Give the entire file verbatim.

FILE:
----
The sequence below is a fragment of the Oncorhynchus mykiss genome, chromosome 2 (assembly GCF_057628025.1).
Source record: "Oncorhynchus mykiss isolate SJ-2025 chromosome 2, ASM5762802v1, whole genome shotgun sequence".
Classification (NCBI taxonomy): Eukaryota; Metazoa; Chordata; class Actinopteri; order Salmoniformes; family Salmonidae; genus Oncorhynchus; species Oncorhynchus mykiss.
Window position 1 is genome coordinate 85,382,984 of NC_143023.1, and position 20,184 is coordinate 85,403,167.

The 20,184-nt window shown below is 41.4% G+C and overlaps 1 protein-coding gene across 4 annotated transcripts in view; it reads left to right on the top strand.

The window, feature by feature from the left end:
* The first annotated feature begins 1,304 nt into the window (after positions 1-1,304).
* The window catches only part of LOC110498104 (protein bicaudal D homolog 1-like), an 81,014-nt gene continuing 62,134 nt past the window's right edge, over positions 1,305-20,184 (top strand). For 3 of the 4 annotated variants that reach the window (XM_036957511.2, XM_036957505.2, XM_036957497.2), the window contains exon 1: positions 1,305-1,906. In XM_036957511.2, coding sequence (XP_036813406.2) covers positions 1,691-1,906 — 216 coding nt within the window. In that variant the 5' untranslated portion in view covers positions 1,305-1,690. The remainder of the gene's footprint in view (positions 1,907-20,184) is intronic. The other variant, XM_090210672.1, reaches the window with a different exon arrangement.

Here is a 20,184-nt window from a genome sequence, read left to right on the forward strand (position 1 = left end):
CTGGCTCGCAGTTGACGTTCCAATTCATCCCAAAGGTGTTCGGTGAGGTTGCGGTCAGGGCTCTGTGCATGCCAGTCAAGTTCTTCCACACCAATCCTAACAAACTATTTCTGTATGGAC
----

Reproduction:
The sequence below is a fragment of the Oncorhynchus mykiss genome, chromosome 2 (assembly GCF_057628025.1).
Source record: "Oncorhynchus mykiss isolate SJ-2025 chromosome 2, ASM5762802v1, whole genome shotgun sequence".
Classification (NCBI taxonomy): Eukaryota; Metazoa; Chordata; class Actinopteri; order Salmoniformes; family Salmonidae; genus Oncorhynchus; species Oncorhynchus mykiss.
Window position 1 is genome coordinate 85,382,984 of NC_143023.1, and position 20,184 is coordinate 85,403,167.

The 20,184-nt window shown below is 41.4% G+C and overlaps 1 protein-coding gene across 4 annotated transcripts in view; it reads left to right on the top strand.

The window, feature by feature from the left end:
* The first annotated feature begins 1,304 nt into the window (after positions 1-1,304).
* The window catches only part of LOC110498104 (protein bicaudal D homolog 1-like), an 81,014-nt gene continuing 62,134 nt past the window's right edge, over positions 1,305-20,184 (top strand). For 3 of the 4 annotated variants that reach the window (XM_036957511.2, XM_036957505.2, XM_036957497.2), the window contains exon 1: positions 1,305-1,906. In XM_036957511.2, coding sequence (XP_036813406.2) covers positions 1,691-1,906 — 216 coding nt within the window. In that variant the 5' untranslated portion in view covers positions 1,305-1,690. The remainder of the gene's footprint in view (positions 1,907-20,184) is intronic. The other variant, XM_090210672.1, reaches the window with a different exon arrangement.

Here is a 20,184-nt window from a genome sequence, read left to right on the forward strand (position 1 = left end):
CTGGCTCGCAGTTGACGTTCCAATTCATCCCAAAGGTGTTCGGTGAGGTTGCGGTCAGGGCTCTGTGCATGCCAGTCAAGTTCTTCCACACCAATCCTAACAAACTATTTCTGTATGGAC